During the longest election campaign in Canadian history, Liberal leader Justin Trudeau seemed to have one objective with respect to the Israel/Palestine issue – keep it off the agenda.
When Prime Minister Harper bragged about his support for Israel during the first televised debate, Mulcair jumped in to go one better. But Trudeau deftly sidelined the discussion. “We are all in agreement on this issue”, commented Trudeau. It now seems that he meant it.
Read more about Trudeau’s strategy.
Trudeau’s campaign advisors sensed that the Canadian public was not comfortable with Harper’s over-the-top support of Israel and his nasty anti-Arab rhetoric. But they understood that successful elections require money and votes, both of which are available from Canada’s prosperous Jewish community. His challenge was how to gain the support of that community without alienating those Canadians interested in rebalancing Canada’s middle east policy.
Trudeau in private campaign mode – credit: Canadian Jewish News
His strategy appears to have been to give repeated private assurances to the Jewish community while keeping Israel/Palestine off the public agenda. He was clearly aiming to curry the support of the Jewish community over Israel, without it becoming an issue of public debate.
Now that he has been elected, Prime Minister Trudeau appears to be following the same successful approach. According to Canadian Jewish News, in the days following the election, prime minister–elect Trudeau “reached out to the Jewish community” in a 10 minute private phone call to David Cape, president of the Council on Israel and Jewish Affairs (CIJA). According to the CJN, during the call Trudeau reiterated his strong support for Israel.
But Trudeau was more circumspect in public. In the mandate letter Trudeau sent a few weeks later to his new Foreign Affairs minister Stephane Dion, Trudeau sets out 15 foreign affairs priorities for Dion, but Israel/Palestine is not even mentioned. In other words, Trudeau has clearly indicated to Dion that he should not significantly change the course Canada was following under Mr. Harper.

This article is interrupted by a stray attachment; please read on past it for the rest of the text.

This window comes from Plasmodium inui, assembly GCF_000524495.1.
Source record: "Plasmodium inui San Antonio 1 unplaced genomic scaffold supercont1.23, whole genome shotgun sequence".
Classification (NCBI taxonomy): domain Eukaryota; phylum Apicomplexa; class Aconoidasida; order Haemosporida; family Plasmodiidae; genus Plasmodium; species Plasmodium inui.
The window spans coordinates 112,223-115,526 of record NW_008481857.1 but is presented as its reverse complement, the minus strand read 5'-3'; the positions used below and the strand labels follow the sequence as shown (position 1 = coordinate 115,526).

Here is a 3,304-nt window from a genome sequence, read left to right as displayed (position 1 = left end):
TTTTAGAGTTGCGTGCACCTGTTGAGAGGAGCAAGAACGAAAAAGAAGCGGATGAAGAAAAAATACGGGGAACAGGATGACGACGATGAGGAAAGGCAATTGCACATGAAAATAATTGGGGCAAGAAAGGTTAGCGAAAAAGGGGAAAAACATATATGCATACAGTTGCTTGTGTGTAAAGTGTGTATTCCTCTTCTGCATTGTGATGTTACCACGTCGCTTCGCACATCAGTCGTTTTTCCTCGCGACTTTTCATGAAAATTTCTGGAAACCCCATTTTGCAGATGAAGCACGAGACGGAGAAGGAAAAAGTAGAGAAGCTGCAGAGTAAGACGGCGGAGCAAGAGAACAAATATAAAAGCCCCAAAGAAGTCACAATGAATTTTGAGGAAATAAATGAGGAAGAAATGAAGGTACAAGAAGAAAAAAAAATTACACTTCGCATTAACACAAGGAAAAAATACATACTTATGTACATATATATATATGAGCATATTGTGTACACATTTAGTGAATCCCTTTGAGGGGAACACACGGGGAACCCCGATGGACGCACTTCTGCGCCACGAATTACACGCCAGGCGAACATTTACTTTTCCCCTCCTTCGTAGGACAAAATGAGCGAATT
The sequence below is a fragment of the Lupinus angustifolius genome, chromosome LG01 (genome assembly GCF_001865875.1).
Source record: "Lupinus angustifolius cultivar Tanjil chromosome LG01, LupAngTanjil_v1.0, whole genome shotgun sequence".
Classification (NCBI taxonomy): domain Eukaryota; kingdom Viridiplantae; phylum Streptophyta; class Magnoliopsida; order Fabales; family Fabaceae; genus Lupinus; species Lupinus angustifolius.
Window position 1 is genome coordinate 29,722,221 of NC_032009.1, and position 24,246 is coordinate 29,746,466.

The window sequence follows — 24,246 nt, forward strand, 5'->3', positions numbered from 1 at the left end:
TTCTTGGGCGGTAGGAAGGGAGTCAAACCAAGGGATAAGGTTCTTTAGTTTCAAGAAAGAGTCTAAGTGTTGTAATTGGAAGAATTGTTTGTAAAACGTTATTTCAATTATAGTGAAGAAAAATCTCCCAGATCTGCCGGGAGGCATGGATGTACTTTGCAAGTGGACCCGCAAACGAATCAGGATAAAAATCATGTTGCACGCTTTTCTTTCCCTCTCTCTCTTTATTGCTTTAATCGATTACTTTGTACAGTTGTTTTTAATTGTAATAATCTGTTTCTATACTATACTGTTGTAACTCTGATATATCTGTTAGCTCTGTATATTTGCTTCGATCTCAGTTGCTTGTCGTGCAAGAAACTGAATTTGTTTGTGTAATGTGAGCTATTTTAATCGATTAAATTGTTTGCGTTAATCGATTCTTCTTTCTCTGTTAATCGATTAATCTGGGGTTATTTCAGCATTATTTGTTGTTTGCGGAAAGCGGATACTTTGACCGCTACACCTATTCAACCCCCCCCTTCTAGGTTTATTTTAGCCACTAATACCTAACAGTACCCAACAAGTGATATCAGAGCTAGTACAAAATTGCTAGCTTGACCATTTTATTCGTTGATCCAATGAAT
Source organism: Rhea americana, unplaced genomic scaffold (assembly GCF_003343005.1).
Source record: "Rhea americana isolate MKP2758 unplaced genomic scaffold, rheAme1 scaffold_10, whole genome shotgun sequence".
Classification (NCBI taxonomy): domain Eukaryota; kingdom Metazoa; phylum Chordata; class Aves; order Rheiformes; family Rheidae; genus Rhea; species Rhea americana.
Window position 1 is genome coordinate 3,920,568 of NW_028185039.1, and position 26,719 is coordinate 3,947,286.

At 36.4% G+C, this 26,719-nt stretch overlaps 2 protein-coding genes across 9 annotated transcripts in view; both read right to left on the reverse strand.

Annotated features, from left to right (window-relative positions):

Of course, this was a big disappointment to human rights activists who were hoping that Trudeau might take some small steps to “rectify” the balance – perhaps by reinstating Canadian funding for UNRWA, or even by agreeing to help provide medical support for some of the thousands of Palestinian children injured during Israel’s 2014 attack on Gaza.
But Trudeau is no patsy for CIJA, who would certainly have preferred a reference to the defense of Israel in the mandate letter. And according to Canadian Israel Jewish News, Trudeau “brushed off” CIJA’s attempt to get him to denounce the recent Palestinian violence in the West Bank.
But at the same time, he has quietly taken a number of pro-Israel positions that closely track the policies of the previous Harper government.
Somewhat incredibly, Canada was one of a handful of countries to oppose a recent UN motion to support Palestinian self determination. Of major states in the world, only Canada, Israel and the USA were in opposition, a continuation of Harper’s policy. This vote was almost completely ignored by the Canadian media, but it surely pleased the Israeli government and its supporters in Canada.
In his recent successful election campaign, Mr. Trudeau’s promise of “change’ clearly resonated with many Canadians. But his government’s policy with respect to Israel/Palestine, while less strident than Harper’s, appears to be “steady as she goes”.